“What Am I Good At?”

Leave your humbleness at the door for a second and consider the tasks that allow you to shine. Consider the types of duties that people specifically earmark for you at work, and the types of skills that your friends and family members turn to you for. Things you do exceptionally well tend to be the areas where you get the most satisfaction, meaning that they are a window into what will drive you in a new job.

The Art of the Stealth Job Hunt

The Art of the Stealth Job Hunt_08202015

Searching for work while currently employed adds a little extra juggling, but don’t let that stop you from making the change your career needs. By mastering the art of stealth job hunting you can keep working while pursuing new opportunities where you will be happy and even more successful.

Use your own devices for your job search

Looking for work can be stressful; especially if you think your current employer may find out and replace you before you find a new job. To reduce the chance of that, make sure you aren’t using company email or internet connections that could be monitored. Compartmentalize the job hunt by setting up a personal email address for job search related activities, don’t use company phones to speak with recruiters, and don’t print out your resume at work.

Manage Your Time

We’re often asked whether it’s better to schedule interviews before or after work. The answer is that it depends. Before work, you may be fresher, but interviews can run longer than you expect, and you don’t want to be looking at your watch the whole time. After work, you may have less energy, and you increase the chance of being late to the interview, but once you get into the interview, you can give it your full attention and won’t have to worry about a ticking clock.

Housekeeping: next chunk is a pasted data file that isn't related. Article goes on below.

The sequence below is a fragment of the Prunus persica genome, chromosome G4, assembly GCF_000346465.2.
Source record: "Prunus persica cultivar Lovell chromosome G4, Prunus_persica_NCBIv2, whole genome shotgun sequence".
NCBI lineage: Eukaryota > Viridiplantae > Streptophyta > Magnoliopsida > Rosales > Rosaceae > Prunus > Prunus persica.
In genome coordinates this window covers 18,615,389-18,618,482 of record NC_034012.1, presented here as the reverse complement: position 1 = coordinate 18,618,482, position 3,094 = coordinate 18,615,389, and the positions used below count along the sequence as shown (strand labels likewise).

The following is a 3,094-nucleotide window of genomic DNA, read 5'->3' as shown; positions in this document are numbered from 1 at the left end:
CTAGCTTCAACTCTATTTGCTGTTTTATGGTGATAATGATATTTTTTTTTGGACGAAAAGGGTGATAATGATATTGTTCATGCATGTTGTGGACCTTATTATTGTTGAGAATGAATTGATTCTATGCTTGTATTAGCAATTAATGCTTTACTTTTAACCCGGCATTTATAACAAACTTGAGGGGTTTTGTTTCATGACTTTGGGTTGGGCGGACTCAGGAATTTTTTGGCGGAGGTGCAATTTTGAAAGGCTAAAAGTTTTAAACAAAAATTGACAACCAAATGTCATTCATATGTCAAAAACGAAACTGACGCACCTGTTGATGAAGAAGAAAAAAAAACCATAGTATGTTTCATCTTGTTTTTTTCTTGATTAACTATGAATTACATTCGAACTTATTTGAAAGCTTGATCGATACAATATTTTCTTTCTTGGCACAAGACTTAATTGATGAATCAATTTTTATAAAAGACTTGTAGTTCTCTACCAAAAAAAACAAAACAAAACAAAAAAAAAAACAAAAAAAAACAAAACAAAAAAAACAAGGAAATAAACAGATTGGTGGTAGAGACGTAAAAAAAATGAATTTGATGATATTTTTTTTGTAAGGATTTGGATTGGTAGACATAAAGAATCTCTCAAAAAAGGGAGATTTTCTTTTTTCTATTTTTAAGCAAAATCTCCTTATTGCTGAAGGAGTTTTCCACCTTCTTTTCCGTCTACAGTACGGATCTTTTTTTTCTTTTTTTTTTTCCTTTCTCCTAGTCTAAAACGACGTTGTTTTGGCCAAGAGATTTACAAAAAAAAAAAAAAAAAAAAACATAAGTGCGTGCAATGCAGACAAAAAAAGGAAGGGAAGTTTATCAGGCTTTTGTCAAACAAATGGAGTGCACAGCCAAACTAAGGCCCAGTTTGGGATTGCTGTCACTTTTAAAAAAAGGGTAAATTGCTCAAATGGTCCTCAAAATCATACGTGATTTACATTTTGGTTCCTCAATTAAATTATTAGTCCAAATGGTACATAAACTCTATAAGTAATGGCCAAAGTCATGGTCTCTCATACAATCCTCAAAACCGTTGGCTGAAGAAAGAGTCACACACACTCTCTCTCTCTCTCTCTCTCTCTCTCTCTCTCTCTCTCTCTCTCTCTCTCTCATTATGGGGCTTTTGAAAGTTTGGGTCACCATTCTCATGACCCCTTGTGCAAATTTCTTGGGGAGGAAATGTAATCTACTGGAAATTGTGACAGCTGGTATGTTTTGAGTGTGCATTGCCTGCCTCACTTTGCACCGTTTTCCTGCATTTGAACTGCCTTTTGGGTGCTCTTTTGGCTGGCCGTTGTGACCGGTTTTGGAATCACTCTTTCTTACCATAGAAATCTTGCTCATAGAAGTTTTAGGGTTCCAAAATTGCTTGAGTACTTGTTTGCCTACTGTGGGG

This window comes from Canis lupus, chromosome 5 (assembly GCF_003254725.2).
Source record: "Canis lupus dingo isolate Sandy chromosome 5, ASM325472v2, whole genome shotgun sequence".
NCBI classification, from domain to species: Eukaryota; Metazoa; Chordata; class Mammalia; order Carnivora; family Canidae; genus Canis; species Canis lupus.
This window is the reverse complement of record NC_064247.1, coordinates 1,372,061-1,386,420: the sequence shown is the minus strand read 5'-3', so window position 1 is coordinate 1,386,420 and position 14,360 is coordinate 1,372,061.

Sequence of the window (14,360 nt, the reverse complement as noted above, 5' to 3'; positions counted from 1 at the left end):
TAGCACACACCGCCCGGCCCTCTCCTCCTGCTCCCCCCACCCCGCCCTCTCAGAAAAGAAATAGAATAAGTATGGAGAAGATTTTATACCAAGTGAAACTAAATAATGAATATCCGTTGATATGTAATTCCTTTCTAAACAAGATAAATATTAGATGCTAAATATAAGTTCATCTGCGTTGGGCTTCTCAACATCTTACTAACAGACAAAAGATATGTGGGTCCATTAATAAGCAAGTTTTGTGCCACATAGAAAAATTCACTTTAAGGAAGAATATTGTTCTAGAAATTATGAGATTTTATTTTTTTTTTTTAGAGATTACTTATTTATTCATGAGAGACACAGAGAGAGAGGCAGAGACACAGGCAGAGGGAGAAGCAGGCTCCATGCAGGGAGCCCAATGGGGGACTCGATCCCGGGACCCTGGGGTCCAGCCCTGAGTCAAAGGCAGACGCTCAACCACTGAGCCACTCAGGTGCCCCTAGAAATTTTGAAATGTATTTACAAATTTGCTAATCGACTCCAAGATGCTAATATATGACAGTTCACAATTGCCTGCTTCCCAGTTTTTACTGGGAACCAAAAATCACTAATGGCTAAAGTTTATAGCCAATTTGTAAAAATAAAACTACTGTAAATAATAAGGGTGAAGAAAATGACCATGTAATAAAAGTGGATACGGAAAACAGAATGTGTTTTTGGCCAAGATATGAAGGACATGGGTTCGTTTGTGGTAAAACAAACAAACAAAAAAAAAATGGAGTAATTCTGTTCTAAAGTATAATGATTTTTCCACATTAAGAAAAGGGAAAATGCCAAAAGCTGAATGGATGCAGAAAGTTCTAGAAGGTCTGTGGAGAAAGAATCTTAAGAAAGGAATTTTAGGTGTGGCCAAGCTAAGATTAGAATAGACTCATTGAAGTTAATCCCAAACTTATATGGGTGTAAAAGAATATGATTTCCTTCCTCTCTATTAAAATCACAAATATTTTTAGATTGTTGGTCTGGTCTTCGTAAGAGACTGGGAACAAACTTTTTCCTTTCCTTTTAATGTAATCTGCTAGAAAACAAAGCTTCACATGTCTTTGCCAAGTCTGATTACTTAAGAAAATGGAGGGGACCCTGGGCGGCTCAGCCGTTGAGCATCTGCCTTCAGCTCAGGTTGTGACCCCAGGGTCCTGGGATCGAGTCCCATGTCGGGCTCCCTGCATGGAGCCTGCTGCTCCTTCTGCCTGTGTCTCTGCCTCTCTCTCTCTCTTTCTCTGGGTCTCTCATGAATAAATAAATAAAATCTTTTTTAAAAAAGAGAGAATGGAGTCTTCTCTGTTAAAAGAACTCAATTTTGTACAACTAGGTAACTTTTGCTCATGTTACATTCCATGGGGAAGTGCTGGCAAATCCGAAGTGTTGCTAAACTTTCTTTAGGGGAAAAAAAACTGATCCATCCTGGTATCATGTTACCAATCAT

When scheduling the interview be honest and upfront about your work schedule and ask how long their interviews typically run so you can plan accordingly. For instance:

I am very excited about this opportunity. I am still working though, and I always give my employer 100% of my focus during work hours. My normal work day is between 7 and 4, and it will take 20 minutes for me to travel between your location and my work site. Do you have a sense of how long your typical first interviews run? Is it possible to schedule something after 4:30 so we don’t have to worry about the clock?

You may also want to consider using one of your vacation/personal days so you are free to focus on the interview without needing to worry about ticking clocks. This can be especially effective if you can schedule a block of interviews.

Keep your plans to yourself

A job search calls for effective networking, but be cautious about reaching out to people who used to work for your current employer. If that’s the only way into a target company, it could be worth the risk, but be aware that those people likely still have ties to other current employees and it could get back to your boss. To maintain confidentiality, put most of your focus on connecting with people you used to work with at other companies or family, friends, and current social groups who are not connected to your current employer. You can also use an agency like AppleOne that can conduct a confidential search on your behalf or just keep an eye out for positions that may interest you.

Be very conscious about how to communicate on social media – be careful about what you post, tweet, share, like, update, etc. Re-evaluate/update your social media account privacy settings and manage your broadcast settings. Throughout your hunt, branding yourself is a top priority – you will want to make sure your LinkedIn profile is 100% complete – but you want to be sure every update is not broadcast to all of your connections. On LinkedIn change your broadcast settings so all of your connections don’t see every update.